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"Corporate Canada is a tale of two entities; large corporations, defined here as those with more than 500 employees, account for more than 70 per cent of overall economic activity, and SMEs with fewer than 500 employees account for more than 99 per cent of the number of all firms," Mr. Tal said.

"And here is where we often get a sense of what's coming," he added.

"The recently euphoric 4-per-cent-plus GDP growth is of course not going to last, and SMEs are already telling us that."

The value of the loonie isn't a big factor, though the 10 per cent of small firms that rely on exports, and those dependent on orders from major exporters, will be hurting," Mr. Tal said.

But NAFTA uncertainties and higher interest rates – the Bank of Canada has raised its benchmark twice, and more increases are forecast – certainly are.

"The projected increase in interest rates in the coming 12 months will no doubt lessen consumer enthusiasm and therefore SME economic growth, directly via higher debt-service payments, and indirectly through slowing housing market activity," Mr. Tal said.

"Fortunately, our assessment that the Bank of Canada will raise rates gradually and moderately implies that the damage will be manageable."

Then there are the policy shifts.

Ontario is not the only province moving on minimum wages.

Raising minimums is a good thing – my words, as Mr. Tal didn't express an opinion. But it comes amid the rising-rate scenario and proposed federal tax changes, meaning there's a lot coming at the sector at the same time.

"From an economic perspective it is reasonable to assume that the speed at which minimum wages will be increasing, and the potential impact on the rest of the wage spectrum, will act as a headwind on overall SME activity in the coming years," Mr. Tal said in his study "The same can be said for proposed tax changes, but over all we expect Canadian businesses will continue to face a relatively favourable tax regime when compared to other developed nations."

At the end of the day, Mr. Tal believes Canada's small businesses are nimble, and can adapt to change.

"The exit rate among SMEs has been trending downward, suggesting an increased length of business survival," Mr. Tal said.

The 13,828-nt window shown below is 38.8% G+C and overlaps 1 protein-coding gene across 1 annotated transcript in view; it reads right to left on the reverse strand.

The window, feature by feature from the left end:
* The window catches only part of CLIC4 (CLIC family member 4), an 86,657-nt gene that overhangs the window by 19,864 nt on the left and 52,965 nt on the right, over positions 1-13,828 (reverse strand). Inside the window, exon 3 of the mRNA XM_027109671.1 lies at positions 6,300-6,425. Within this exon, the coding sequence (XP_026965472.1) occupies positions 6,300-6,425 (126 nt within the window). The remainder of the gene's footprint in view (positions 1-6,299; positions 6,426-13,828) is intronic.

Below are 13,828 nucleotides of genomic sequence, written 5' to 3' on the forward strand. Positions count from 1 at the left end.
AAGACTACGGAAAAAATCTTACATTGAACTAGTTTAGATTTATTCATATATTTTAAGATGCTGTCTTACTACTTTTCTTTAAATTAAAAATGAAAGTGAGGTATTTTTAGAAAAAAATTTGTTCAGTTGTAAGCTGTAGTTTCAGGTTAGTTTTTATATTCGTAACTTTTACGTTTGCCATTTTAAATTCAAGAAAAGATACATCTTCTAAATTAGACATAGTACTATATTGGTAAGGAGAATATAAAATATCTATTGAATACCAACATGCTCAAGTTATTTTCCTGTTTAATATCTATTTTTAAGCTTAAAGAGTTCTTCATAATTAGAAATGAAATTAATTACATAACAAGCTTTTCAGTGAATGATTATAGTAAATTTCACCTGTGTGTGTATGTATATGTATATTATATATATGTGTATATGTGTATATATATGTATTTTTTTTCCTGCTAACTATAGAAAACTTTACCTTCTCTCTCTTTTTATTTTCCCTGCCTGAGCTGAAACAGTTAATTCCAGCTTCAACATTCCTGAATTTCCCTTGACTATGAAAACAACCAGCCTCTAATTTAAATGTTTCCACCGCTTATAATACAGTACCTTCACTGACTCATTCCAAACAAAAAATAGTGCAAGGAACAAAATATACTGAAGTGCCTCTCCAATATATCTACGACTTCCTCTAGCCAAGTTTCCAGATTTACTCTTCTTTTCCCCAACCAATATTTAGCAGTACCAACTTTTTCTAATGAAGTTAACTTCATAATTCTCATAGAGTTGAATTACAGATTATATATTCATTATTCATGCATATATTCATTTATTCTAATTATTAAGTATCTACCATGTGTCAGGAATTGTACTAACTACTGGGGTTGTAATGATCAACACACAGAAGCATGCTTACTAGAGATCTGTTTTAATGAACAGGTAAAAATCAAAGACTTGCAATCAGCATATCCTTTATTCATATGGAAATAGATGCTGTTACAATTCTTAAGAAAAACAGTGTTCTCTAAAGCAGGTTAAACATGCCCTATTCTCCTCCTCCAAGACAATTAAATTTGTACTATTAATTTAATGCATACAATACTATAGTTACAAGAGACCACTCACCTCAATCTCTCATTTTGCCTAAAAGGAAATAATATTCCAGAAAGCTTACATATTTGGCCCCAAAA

"Increased flexibility must be part of the story here as more than half of SMEs report that the nature of their business has changed over the past five years, with increased export-orientation and growing product or service line playing an important role in that change," he added.

"This finding suggests that small business owners are able to adjust to an evolving marketplace by shifting products or services."

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Britain warns Boeing

Britain's business minister Greg Clark has given the strongest indication yet that Boeing Co.'s commercial and military contracts with the British government are at risk because of the aerospace company's trade dispute with Bombardier Inc., The Globe and Mail's Paul Waldie reports.

In a statement to Britain's House of Commons today, Mr. Clark said British officials have held a dozen meetings with Boeing executives and he has met with the company's chief executive officer Dennis Muilenburg to urge him to withdraw the complaint.

Mr. Clark said he also made it clear to Mr. Muilenburg that, "If there is to be a continuing relationship then we need to have the confidence that [Boeing] will deal fairly with the United Kingdom. If this is to be a strategic partnership, it needs to be a partnership, and partners don't take the kind of action against an important United Kingdom interest that Boeing are seeking to do."